United States of America
At the turn of the century cocaine, heroin and marijuana were in use legally and widely promoted. Between 1907 and 1917 thc murder rate rose by 300% Cocaine and opium addiction rates in these early years rivaled those of today and the effects led to pub1ic outcry.
In 1914 these drugs were made illegal and by 1940 the number of addicts had dropped from 250,000 to 50,000. Between 1923 and 1939 the rate of opium addiction fell 90%, apparently simply as a result of a strict drug policy which dramatically reduced exposure factors.
The US experimented briefly with decriminalisation of marijuana in the period 1975 to 1978. This resulted in a statistically significant increase in the reported number of marijuana-related visits to hospital emergency departments compared to metropolitan areas where decriminalisation had not been implemented.
By 1979 use of all drugs in the US was very high but between then and 1991, largely due to the efforts of parents, the number of users dropped from 23 million to 14 million, a 60% reduction sustained over a 12-year period. Use of cannabis halved, daily use fell by 75% and the use of cocaine fell by 50%. A wide-ranging and successful collaboration between Customs & Excise. Police. educationists, social workers and parents and the young people themselves reinforced the idea that the use of drugs is not normal and is socially unacceptable However, since 1991 a relaxation of this strategy has seen an increase in the problem.
In the state of Arizona Proposition 200 authorised doctors to issue prescriptions for drugs such as marijuana, heroin, LSD and PCP. It encouraged the immediate release of 1032 prison inmates sentenced for drugs offences and prohibited prison sentences for drug offences until the third conviction. A poll carried out between January 27th and 31st 1997 by Dr. Bruce Merrill (Prof. Of Mass Communications and Director of the Walter Cronkite School. Arizona State University) overwhelmingly supports the conclusion that Arizona residents believe the enactment of Proposition 200 has led to dangerous unintended consequences 85% of registered voters in Arizona believe that Proposition 200 needs to be changed. 60% of registered voters believe it should be repealed.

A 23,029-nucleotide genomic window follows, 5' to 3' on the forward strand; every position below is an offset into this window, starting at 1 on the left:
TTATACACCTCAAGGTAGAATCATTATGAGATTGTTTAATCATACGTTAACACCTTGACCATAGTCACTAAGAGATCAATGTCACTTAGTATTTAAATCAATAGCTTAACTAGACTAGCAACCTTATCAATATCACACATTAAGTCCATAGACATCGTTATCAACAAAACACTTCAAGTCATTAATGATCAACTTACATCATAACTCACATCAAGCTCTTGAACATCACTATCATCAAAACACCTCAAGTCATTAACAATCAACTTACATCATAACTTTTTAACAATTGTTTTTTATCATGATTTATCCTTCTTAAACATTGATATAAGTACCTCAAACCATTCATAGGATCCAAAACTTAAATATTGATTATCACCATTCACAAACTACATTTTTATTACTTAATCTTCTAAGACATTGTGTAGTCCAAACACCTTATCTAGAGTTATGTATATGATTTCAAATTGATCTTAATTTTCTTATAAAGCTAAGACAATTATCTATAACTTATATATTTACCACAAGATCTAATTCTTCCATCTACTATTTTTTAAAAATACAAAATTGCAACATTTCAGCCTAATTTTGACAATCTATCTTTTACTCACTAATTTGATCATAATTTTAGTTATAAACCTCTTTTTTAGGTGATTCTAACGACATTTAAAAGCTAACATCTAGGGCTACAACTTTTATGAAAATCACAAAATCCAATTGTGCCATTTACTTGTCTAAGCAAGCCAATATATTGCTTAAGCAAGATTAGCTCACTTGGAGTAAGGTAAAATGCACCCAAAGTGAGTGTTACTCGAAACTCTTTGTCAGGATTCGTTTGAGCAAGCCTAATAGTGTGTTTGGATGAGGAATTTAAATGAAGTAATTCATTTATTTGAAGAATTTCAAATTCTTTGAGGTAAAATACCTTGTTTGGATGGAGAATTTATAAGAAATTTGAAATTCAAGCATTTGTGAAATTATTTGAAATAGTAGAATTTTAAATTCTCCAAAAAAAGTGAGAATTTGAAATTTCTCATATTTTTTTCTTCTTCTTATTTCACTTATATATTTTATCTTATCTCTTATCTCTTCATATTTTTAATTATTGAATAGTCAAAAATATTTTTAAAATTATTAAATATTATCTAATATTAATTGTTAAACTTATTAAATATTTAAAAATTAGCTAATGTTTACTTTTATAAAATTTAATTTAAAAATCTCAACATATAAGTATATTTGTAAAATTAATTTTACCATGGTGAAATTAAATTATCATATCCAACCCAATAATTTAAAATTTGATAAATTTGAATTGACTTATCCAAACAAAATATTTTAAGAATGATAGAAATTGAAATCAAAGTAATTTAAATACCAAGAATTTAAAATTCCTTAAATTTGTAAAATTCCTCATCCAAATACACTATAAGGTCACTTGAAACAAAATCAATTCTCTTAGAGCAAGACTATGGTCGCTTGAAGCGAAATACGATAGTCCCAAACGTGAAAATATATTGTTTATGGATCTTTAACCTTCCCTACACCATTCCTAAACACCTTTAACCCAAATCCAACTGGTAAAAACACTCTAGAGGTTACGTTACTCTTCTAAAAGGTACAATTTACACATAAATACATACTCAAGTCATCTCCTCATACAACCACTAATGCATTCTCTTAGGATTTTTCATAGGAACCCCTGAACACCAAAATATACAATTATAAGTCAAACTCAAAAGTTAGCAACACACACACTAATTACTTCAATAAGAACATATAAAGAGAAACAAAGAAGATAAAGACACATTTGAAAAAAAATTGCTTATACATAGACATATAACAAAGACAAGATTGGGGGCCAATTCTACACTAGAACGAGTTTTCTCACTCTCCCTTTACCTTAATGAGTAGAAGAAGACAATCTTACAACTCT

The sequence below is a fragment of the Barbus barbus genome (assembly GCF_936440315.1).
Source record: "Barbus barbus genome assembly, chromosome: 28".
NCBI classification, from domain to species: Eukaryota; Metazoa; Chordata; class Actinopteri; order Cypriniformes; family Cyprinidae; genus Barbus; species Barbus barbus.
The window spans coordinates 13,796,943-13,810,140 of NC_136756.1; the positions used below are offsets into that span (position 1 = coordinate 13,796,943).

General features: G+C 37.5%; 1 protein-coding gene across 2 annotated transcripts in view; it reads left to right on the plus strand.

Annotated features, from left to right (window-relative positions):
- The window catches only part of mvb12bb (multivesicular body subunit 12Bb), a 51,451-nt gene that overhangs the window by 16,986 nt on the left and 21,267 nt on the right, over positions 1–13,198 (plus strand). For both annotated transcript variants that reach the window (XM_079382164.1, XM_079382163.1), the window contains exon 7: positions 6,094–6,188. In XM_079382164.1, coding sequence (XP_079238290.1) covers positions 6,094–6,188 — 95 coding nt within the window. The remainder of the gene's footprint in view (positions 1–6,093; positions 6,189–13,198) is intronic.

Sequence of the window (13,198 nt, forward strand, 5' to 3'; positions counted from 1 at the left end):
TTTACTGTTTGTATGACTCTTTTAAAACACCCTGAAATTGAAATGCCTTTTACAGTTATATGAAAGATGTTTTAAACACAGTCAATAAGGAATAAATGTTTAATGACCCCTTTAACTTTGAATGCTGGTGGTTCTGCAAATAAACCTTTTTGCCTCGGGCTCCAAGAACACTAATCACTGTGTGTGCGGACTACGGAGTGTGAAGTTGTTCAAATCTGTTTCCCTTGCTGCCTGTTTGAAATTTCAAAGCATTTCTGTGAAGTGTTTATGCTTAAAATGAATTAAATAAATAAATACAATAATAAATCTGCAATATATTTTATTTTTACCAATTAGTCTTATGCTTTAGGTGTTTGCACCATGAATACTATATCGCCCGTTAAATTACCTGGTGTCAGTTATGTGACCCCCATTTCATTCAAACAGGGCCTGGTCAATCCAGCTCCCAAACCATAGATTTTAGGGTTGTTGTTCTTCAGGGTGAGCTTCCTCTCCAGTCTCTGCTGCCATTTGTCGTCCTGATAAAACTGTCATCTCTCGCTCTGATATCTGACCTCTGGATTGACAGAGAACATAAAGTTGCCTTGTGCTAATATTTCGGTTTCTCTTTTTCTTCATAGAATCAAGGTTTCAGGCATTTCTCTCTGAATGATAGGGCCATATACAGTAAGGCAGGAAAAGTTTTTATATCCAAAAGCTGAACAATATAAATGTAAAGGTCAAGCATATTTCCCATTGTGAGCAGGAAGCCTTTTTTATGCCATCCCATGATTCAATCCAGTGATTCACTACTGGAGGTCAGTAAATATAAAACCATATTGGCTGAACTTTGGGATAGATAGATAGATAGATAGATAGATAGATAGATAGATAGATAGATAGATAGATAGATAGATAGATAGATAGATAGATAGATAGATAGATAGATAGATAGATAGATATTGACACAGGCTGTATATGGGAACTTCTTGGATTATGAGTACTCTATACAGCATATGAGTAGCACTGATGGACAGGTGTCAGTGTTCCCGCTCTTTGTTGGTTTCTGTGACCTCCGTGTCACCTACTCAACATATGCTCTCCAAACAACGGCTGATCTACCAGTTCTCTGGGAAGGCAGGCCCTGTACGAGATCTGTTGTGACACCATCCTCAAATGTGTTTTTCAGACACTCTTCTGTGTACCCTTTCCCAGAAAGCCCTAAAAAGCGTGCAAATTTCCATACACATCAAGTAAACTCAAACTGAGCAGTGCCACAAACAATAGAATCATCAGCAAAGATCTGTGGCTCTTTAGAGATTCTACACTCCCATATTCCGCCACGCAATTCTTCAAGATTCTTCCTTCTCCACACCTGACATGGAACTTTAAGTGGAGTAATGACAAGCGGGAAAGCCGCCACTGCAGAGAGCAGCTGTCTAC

1. Musto, David F. “The American Disease – Origins of Narcotic Contr6l’. OUP New York 1987 especially pp 70-73
2. US Bureau of the Census. Historical Statistics of the United States Colonial Times to 1970. Part One. Washington DC. 1975
3. See ref 1: especially pp 91. 115. Also Wall St Journal June 11th 1986. p30: Parade July 31st 1988
4. See ref 1. Also Wilson. James Q. “Against the Legalisation of Drugs”, Commentary February 1990, pp 21-28
5. Bejerot. N. ‘Drogue et Societe. Masson Paris 1990 ‘Cannabis: Physiopathology. Epidemiology, Detection.’ Nahas G & Latour C (eds). CRC Press. 1993.
6. Model. KE. The Effect of Marijuana Decriminalisation on Hospital Emergency Room Episodes 1975-1978. Journal of the American &Statistical Association. 88: 737-747. 1993
7. Rosenthal. MS. Report from North America. In “Cannabis: Physiopathology, Epidemiology. Detection.’ Nahas G & Latour C (eds). CRC Press~ 1993
8. News Release from the Office of Maricopa County Attorney, 301 West Jefferson, Phoenix, Arizona 85003